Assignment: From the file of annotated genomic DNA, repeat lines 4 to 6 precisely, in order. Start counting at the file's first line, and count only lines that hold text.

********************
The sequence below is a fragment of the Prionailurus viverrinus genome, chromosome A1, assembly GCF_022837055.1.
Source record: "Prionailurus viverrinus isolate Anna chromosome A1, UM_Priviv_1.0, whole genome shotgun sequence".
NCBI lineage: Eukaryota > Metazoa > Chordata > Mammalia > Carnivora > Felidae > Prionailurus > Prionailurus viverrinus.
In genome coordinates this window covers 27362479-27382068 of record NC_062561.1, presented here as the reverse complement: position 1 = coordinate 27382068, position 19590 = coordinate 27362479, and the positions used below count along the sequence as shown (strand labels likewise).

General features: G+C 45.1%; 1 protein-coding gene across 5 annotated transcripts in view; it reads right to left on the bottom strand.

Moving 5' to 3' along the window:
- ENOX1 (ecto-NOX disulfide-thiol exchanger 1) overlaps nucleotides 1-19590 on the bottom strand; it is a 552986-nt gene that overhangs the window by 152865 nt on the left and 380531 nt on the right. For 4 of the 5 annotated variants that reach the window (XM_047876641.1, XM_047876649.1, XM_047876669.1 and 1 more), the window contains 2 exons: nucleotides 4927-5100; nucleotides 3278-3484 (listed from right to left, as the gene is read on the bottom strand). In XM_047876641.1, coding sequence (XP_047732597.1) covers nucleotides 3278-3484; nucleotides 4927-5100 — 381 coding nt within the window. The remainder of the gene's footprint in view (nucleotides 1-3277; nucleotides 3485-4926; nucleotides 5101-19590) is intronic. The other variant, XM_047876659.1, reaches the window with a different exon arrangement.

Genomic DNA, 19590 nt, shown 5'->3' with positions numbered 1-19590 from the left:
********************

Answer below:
In genome coordinates this window covers 27362479-27382068 of record NC_062561.1, presented here as the reverse complement: position 1 = coordinate 27382068, position 19590 = coordinate 27362479, and the positions used below count along the sequence as shown (strand labels likewise).

General features: G+C 45.1%; 1 protein-coding gene across 5 annotated transcripts in view; it reads right to left on the bottom strand.

Moving 5' to 3' along the window: